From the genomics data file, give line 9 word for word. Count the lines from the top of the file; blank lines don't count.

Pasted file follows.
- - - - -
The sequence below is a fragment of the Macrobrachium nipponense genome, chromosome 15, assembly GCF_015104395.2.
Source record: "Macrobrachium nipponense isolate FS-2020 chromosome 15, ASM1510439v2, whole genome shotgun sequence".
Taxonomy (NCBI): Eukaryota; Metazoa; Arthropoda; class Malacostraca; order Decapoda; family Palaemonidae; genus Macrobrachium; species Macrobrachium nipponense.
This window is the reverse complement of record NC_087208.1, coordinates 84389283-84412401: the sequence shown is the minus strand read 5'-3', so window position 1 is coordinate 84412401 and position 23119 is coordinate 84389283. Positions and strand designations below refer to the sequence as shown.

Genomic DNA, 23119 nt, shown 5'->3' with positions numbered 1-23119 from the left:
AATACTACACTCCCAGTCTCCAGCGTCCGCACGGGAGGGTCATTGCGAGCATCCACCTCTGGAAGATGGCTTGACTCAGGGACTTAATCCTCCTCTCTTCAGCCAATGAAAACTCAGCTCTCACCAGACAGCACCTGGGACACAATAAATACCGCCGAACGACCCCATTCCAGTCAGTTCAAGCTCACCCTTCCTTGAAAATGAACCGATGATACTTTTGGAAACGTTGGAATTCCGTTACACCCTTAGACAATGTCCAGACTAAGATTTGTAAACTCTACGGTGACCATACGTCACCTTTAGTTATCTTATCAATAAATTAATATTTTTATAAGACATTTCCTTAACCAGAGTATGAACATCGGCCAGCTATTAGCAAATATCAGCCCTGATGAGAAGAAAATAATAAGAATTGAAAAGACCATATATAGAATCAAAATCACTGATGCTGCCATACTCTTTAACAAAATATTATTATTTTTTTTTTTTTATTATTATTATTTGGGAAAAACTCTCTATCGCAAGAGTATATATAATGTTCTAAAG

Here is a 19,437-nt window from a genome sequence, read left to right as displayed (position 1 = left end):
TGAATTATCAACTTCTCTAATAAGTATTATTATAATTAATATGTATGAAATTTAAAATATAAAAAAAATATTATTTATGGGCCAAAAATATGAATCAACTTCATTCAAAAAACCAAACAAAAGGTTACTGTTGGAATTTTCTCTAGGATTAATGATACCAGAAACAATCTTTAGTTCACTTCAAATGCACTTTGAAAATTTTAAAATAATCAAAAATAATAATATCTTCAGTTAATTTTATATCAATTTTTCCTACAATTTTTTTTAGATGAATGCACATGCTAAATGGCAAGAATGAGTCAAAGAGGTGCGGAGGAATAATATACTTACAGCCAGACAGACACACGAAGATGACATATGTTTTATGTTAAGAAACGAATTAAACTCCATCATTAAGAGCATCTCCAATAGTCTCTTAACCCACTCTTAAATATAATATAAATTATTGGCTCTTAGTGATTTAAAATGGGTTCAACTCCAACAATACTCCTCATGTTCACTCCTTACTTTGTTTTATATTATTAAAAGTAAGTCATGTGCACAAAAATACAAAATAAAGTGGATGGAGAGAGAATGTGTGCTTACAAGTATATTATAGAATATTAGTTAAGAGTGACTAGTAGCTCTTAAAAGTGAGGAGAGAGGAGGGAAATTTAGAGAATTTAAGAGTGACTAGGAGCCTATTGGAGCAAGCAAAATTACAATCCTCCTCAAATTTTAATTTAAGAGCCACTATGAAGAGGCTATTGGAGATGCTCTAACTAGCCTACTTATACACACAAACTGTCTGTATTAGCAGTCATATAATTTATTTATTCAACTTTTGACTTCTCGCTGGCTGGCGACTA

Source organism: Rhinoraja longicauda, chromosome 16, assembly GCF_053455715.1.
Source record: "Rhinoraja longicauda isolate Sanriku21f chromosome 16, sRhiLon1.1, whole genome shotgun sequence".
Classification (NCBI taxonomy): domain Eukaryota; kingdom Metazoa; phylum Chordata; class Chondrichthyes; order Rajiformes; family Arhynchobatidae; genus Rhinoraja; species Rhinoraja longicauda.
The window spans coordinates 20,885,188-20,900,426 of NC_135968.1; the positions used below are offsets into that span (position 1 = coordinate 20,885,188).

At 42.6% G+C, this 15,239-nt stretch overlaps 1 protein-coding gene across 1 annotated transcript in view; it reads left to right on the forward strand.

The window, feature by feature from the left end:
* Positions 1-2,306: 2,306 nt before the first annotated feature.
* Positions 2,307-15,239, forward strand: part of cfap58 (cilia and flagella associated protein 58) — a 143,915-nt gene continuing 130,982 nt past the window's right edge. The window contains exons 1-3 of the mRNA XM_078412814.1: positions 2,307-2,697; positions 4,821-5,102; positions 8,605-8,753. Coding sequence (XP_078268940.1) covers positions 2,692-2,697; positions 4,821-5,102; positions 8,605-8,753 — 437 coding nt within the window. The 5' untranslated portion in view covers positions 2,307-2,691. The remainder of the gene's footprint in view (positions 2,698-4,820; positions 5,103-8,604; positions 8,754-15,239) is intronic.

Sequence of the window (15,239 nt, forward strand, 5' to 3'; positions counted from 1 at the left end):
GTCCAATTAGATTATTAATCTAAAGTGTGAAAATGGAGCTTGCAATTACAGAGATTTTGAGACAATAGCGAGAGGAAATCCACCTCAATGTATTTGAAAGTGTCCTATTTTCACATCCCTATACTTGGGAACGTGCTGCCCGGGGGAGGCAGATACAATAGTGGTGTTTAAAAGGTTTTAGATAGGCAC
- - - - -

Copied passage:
Source organism: Rhinoraja longicauda, chromosome 16, assembly GCF_053455715.1.